I am a one handed driver because my dad was a one handed driver. My dad was a one handed driver because his dad was a one handed driver.

My Grandpa - South Dakota Bowler Hall of Fame

My Grandpa – South Dakota Bowler Hall of Fame

This legacy of learning is now four generations old in the Mills family. If you asked Hugh Mills kids about how influential their dad was in their lives, it would be very clear the admiration they have for their dad.

It breaks many modern day statistical facts of the success a child growing up without a father might experience. My Grandpa Mills never had the chance to learn a single thing from his father. My Great Grandpa Mills was killed in WW1 before my grandpa was ever born.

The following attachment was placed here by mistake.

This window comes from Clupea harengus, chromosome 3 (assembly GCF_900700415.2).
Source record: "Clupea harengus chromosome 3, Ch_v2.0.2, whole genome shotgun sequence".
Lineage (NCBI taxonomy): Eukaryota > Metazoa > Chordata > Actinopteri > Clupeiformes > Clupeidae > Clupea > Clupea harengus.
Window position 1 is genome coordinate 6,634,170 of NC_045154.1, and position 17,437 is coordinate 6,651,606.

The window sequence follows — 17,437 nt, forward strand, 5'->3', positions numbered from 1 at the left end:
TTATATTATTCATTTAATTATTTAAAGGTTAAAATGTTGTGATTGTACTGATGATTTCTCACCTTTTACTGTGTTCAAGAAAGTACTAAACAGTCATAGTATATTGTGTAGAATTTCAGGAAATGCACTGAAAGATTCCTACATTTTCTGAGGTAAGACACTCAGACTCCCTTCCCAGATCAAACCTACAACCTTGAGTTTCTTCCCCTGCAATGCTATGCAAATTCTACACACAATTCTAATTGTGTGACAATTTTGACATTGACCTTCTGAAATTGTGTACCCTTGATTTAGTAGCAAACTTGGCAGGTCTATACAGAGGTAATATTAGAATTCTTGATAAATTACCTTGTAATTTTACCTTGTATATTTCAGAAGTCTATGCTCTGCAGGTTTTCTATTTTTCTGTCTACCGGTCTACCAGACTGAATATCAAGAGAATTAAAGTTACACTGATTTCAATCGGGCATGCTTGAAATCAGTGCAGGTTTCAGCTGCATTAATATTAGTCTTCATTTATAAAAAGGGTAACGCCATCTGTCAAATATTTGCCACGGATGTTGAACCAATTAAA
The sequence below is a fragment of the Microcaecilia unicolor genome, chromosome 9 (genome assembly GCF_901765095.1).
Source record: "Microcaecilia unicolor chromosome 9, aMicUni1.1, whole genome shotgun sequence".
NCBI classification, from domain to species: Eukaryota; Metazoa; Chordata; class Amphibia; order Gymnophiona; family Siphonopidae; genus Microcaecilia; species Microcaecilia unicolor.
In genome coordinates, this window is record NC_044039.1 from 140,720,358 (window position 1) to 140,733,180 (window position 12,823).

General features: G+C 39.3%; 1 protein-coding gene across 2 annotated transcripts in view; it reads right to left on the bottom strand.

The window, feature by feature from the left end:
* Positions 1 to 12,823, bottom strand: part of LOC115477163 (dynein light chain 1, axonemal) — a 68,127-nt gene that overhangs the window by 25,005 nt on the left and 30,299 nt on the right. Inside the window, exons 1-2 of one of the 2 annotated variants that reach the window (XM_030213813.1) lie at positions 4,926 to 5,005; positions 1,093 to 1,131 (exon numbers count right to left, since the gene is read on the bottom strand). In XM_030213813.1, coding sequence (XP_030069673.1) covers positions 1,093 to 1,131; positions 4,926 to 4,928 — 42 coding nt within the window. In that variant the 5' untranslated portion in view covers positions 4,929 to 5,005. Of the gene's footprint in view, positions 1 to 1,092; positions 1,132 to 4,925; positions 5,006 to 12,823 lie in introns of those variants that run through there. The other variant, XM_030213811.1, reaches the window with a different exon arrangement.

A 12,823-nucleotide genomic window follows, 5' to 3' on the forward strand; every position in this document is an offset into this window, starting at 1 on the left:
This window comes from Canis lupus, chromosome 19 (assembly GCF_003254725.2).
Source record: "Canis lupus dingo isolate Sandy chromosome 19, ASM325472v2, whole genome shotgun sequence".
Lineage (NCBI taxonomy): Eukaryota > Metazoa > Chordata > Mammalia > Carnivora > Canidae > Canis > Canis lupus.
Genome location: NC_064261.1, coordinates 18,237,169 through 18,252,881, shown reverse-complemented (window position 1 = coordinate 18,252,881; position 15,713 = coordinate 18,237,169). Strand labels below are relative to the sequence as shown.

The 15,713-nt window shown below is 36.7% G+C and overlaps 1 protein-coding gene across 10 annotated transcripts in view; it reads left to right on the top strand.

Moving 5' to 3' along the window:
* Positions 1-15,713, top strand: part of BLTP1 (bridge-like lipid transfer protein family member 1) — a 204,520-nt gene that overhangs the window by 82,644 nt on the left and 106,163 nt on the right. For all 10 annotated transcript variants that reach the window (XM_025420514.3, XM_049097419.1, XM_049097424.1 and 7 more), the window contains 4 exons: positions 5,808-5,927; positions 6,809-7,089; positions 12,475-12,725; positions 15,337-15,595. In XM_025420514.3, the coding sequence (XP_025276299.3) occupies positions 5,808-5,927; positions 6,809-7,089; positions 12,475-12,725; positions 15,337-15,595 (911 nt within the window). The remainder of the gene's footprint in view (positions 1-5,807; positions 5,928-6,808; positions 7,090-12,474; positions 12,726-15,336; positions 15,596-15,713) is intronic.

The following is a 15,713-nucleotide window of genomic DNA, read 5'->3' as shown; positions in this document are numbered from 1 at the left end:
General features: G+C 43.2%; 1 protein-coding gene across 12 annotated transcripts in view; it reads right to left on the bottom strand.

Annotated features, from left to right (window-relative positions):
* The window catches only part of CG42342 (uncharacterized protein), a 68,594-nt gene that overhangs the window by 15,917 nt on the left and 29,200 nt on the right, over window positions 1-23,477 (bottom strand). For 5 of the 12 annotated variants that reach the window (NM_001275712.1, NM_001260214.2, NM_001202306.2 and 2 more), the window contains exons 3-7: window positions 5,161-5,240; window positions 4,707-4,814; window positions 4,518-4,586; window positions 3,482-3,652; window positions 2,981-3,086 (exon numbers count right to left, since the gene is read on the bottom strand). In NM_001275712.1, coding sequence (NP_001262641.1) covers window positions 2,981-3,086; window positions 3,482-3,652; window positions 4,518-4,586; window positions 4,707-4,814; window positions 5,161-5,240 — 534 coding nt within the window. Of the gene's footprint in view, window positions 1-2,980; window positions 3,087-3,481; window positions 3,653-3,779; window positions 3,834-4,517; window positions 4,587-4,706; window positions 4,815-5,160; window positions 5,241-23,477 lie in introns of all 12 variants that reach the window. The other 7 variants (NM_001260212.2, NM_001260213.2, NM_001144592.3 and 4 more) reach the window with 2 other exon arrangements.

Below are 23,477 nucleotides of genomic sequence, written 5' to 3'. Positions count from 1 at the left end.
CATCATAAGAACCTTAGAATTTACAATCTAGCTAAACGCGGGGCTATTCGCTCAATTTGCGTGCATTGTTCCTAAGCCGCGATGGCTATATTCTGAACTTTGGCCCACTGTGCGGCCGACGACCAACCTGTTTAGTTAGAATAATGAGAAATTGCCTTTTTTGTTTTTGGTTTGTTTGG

I am reminded of two other nine-year-old boys we became acquainted with in our first year of marriage. These young boys’ were in Susan’s special education class. There were just five young boys in her class designated as emotionally disturbed.

On one particular day, one of the boys acted out in a way that required multiple adults to restrain him. A rage and profanities no nine-year-old should even know. The event became so dangerous the police were called in to control the situation.

The other boy indicated his ongoing deviant behavior was driven by the desire to be arrested. In his young mind, this was the ticket to go and be with his dad who was serving time in prison.

As I have lived in the orphan care world over the past seven years or so, I have learned the stories and tragedies of orphans and vulnerable kids with no one to love them and lead them by example. Too many times I have heard the stories from foster care social workers who worked with grandma, mom and now the kids. A generational cycle of poverty and destruction.